BackYard Chickens › BYC Forum › Miscellaneous › Other Pets & Livestock › Ivermectin use in cats?
New Posts  All Forums:Forum Nav:

Ivermectin use in cats?

post #1 of 42
Thread Starter 

I read in another post that Ivermectin is unsafe to use as a vermicide for cats.  Does anyone have any information about this?  I knlow that it has toxic affects in collies and collie crosses, but did not know about a problem with cats.  During the winter a FERAL cat (as in wilder than the wild animals that frequent my backyard) took up residence beneath one of my pigeon lofts.  She has since moved to a utility shed that she claims as home.  She was in rough shape so I wormed her for tapeworms and then later I wormed her for roundworms with Ivermectin.hide  I actually used a dose 2 X what I use on my dogs.  She now looks in great shape as she streaks to the security of her shed.  I am hoping that she (calico so pretty positive as to her sex) is the result of a trap/spay/release program.  My vet will not spay her after an experience with a feral spay that exposed him and his staff to rabies.  I'll cross that bridge when I get to it.  For now, is Ivermectin toxic to cats?

Friends are the family you make for yourself.
There are no coincidences- only providences.
Reply
Friends are the family you make for yourself.
There are no coincidences- only providences.
Reply
post #2 of 42
Thread Starter 

O.K. just did a google search.  It appears that a very small percentage of cats (less than dogs) have a sensitivity and adverse reaction to Ivermectin.  Other than that very small percentage of sensitive individuals, toxicity is not evidenced until dosage levels 20 X the therapeutic level or higher.  I have to say that Scaredy Cat as she streaks to her security shed is looking good now a days.lol

Friends are the family you make for yourself.
There are no coincidences- only providences.
Reply
Friends are the family you make for yourself.
There are no coincidences- only providences.
Reply
post #3 of 42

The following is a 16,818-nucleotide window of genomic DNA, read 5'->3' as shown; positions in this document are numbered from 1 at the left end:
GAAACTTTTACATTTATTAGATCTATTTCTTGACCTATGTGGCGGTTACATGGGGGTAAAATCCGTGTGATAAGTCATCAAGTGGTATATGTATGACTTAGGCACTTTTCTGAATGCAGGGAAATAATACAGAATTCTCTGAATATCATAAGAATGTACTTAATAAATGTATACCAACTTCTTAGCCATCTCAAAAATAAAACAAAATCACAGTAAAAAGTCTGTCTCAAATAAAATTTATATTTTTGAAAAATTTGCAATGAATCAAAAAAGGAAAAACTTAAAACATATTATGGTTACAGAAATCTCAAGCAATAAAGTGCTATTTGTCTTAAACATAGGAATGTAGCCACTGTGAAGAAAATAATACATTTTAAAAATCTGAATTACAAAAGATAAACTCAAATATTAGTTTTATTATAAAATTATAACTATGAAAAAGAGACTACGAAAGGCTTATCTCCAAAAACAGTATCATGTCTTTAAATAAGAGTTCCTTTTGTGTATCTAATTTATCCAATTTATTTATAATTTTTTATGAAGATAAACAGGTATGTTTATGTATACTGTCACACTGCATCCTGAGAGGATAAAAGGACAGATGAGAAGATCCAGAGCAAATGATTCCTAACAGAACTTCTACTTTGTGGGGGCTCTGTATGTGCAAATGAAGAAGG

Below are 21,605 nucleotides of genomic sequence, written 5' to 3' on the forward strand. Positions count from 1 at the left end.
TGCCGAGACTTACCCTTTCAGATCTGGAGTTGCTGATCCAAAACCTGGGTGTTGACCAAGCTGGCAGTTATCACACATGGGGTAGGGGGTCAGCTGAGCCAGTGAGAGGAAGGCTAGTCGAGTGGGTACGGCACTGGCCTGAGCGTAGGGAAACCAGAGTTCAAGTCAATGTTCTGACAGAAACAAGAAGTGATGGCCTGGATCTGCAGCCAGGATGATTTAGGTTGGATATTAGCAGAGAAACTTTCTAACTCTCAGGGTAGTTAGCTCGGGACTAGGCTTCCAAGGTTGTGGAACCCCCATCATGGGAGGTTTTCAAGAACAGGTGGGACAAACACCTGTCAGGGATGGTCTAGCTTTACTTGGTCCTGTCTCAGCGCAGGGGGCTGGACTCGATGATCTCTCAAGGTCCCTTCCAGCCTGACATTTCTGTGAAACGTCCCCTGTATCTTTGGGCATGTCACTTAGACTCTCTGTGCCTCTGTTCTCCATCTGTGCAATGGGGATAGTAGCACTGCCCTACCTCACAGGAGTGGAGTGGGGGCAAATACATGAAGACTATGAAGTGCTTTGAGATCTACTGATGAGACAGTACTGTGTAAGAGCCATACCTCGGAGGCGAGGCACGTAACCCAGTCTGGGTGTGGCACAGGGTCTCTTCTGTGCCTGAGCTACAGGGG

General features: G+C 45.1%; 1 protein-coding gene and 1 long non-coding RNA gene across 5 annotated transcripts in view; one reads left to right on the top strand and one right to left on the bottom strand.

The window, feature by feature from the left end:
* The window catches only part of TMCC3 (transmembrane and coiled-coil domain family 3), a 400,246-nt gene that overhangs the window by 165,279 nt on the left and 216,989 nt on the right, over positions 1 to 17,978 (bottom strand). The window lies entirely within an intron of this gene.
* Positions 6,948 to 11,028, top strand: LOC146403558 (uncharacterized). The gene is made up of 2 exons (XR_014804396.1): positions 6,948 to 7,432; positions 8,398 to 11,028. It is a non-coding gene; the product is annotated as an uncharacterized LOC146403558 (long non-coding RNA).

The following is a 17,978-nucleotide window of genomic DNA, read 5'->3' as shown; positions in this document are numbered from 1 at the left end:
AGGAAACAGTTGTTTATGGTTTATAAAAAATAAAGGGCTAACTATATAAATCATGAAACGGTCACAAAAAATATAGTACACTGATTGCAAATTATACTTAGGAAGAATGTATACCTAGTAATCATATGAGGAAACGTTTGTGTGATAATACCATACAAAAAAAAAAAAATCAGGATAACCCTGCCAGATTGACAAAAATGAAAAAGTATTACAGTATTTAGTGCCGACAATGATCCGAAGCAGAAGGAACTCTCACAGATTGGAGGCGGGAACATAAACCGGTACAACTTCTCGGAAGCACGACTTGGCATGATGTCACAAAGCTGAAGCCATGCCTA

I have used ivermec on one of my barncats.  He apparently had some kind of skin mites, so as a last resort, I dosed hime with ivermec,.)08% sheep drench, three drops to the back of theneck, his skin irritation cleared up--he is fine.

chickens, ducks,, seasonal cornish X, horses,  sheep, a milk cow, asnd a milk goat, dogs,  cats, and eggs in the 'bator.. And the greatest family in the world!
Reply
chickens, ducks,, seasonal cornish X, horses,  sheep, a milk cow, asnd a milk goat, dogs,  cats, and eggs in the 'bator.. And the greatest family in the world!
Reply
post #4 of 42

Cats are much more sensitive to ivermectin than most animals we use it on.  It's very easy to overdose them.  Most of the people I know with farms have nearly killed a barn cat with ivermectin and learned that lesson first hand eventually.  Safe dewormers for cats are not that much more expensive than ivermectin.  Praziquantel and pyrantel pamoate are 2 that can be used with less risk and the most common ones you'll find sold for cats.

post #5 of 42

Topical ivermectin for ears (Acarexx®) is FDA approved for cats and kittens over 4 weeks of age.

The safe dose for adult cats is from 200-400 MICROGRAMS

http://www.petplace.com/drug-library/ivermectin-ivomec-heartgard/page1.aspx

For cats: Dose is 0.012 mg per pound (0.024 mg/kg) once monthly for heartworm prevention.

post #6 of 42

Agree with Bear Foot.

Heartgard for cats is Ivermectin. 55 mcg for 5 lbs (55 mcg is 0.055 mg). Just looked at the box that my cat uses. He has no problems with it.